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New York State Office of Children and Family Services Celebrates Child Welfare Worker Appreciation Week

 Highlights the Critical Work of Child Welfare Workers in Strengthening and Supporting Children and Families

Calls Attention to the Critical Need for Additional Child Welfare Caseworkers and the Training and Commitment Required

The New York State Office of Children and Family Services (OCFS) today held a Child Welfare Worker Appreciation Week celebration at its Human Services Training Center in Rensselaer to recognize child welfare workers for the critical services they provide to protect children and strengthen families statewide.

“Our child welfare workers are truly unsung heroes, and we owe them a tremendous debt of gratitude,” said OCFS Acting Commissioner Suzanne Miles-Gustave. “Too often we only hear about the child welfare system and our workforce when tragedy occurs. This does not paint an accurate picture of the actual work we know is happening every day. Despite enormous pressure, long hours and heavy caseloads, our child welfare professionals bring care and compassion to countless delicate situations, driven by their passion to protect children and strengthen families.”

Child Welfare Worker Appreciation Week celebrates the successes that children and families have achieved with the support of these special workers and acknowledges the key role they play in helping reimagine how the state and local departments of social services (LDSS) administer their programs.

“We are ushering in a new era of narrowing the door to the child welfare system, instead focusing on empowering families with the upstream resources they need to remain intact,” Miles-Gustave said. “Our child welfare workers are carrying out this mission in our communities and they deserve to be celebrated for driving this transformational approach.”

Today’s event also included a tour of OCFS’ Human Services Training Center (HSTC), a 97,000-square-foot facility for human services professionals statewide where county caseworkers, child welfare supervisors, voluntary agency staff, juvenile justice  professionals, child care licensors and other staff receive comprehensive training. The HSTC is only the second of its kind in the nation and sets the standard for the integration of technology with training. The center has classrooms, computer laboratories and five state-of-the-art simulation rooms that provide hands-on training for a variety of real-life scenarios.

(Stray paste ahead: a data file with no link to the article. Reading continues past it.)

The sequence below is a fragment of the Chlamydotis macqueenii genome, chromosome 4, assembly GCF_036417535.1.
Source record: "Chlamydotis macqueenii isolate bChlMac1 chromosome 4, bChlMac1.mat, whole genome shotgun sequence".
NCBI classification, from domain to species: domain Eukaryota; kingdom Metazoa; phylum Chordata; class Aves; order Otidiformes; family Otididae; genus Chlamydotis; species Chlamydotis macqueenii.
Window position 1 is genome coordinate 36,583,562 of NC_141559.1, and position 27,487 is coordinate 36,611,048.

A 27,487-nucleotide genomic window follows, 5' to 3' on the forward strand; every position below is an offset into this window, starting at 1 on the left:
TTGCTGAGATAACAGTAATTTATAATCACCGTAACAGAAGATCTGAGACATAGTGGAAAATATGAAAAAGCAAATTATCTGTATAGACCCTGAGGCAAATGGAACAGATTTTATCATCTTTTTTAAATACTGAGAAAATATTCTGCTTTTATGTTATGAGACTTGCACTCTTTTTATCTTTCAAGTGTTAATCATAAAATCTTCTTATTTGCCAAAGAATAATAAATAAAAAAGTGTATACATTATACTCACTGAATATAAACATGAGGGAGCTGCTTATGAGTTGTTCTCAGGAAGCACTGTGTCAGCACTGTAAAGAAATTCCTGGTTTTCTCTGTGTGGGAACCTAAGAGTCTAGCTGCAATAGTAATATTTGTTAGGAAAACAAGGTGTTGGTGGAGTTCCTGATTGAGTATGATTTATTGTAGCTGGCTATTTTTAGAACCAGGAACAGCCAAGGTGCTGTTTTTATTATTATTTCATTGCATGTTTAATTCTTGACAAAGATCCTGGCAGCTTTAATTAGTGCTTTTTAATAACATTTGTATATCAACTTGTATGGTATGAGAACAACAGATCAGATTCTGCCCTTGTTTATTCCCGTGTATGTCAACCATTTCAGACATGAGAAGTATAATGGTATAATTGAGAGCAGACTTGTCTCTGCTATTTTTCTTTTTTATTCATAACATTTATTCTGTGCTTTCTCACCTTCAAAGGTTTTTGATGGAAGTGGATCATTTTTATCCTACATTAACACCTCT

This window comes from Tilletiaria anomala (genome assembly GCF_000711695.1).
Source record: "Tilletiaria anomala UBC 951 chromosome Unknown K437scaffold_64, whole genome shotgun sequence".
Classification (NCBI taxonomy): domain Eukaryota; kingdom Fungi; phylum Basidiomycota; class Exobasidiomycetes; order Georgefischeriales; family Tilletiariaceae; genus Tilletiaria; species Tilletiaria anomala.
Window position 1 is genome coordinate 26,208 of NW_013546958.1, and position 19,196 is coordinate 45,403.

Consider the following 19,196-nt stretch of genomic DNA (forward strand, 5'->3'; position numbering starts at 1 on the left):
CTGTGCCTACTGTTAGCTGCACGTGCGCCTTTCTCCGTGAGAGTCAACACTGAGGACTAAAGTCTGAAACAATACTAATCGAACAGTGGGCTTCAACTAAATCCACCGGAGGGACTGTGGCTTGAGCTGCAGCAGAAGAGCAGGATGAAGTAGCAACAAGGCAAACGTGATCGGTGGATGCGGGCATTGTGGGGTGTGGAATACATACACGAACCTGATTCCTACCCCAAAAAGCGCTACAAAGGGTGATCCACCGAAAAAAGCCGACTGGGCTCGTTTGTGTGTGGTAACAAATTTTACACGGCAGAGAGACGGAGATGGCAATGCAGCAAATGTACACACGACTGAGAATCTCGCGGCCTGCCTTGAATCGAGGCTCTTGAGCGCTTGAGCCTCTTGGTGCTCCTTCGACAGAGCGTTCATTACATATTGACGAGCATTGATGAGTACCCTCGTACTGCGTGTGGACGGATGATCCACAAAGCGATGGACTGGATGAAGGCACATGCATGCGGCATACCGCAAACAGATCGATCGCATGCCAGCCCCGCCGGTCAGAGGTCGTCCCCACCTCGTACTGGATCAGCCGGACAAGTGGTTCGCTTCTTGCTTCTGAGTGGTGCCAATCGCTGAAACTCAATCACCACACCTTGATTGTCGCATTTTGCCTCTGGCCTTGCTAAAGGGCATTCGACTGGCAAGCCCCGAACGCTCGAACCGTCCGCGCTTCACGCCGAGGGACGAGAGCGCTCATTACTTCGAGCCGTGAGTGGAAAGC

“Along with our LDSS and voluntary foster care agencies, OCFS is fortunate to employ so many conscientious, dedicated staff who serve New York’s children and families, uplifting all of our communities,” said OCFS Division of Child Welfare and Community Services Acting Deputy Commissioner Gail Geohagen-Pratt. “We know that child welfare work can be challenging, but it is also so rewarding – knowing we can help give a voice to those who should be heard and help mitigate adversities they may face.”

The Child Welfare Worker Appreciation Week celebration also calls attention to the critical workforce shortage in the field and spreads the word about career opportunities, the training and commitment needed to do this work and the significant impact on those served. With some counties reporting child welfare vacancies as high as 50%, OCFS is committed to assisting in recruitment and retention efforts for local departments of social services across the state.

“Research shows that high turnover within child welfare agencies negatively impacts services to children and families,” Geohagen-Pratt said. “It increases workloads for remaining workers, impedes conducting timely investigations and can lengthen the time children are in foster care.”

OCFS is working closely with the New York State Department of Civil Service and local civil service and social services departments on short- and long-term strategies to address the workforce shortage, including expanding application opportunities, encouraging traditionally marginalized communities to apply and changing the qualifications for certain positions.

 Job seekers are encouraged to check out the new state civil service webpage to peruse available jobs and apply online. OCFS has also created an interactive job map on its website for prospective employees to easily access employment information for particular counties. The job map can be found on the Employment Opportunities page at the OCFS website.

About the New York State Office of Children and Family Services:

The Office of Children and Family Services serves New York's public by promoting the safety, permanency and well-being of children, families and communities. The agency provides a system of family support, juvenile justice, youth development, child care and child welfare services and is responsible for programs and services involving foster care, adoption and adoption assistance, child protective services, preventive services for children and families, and protective programs for vulnerable adults.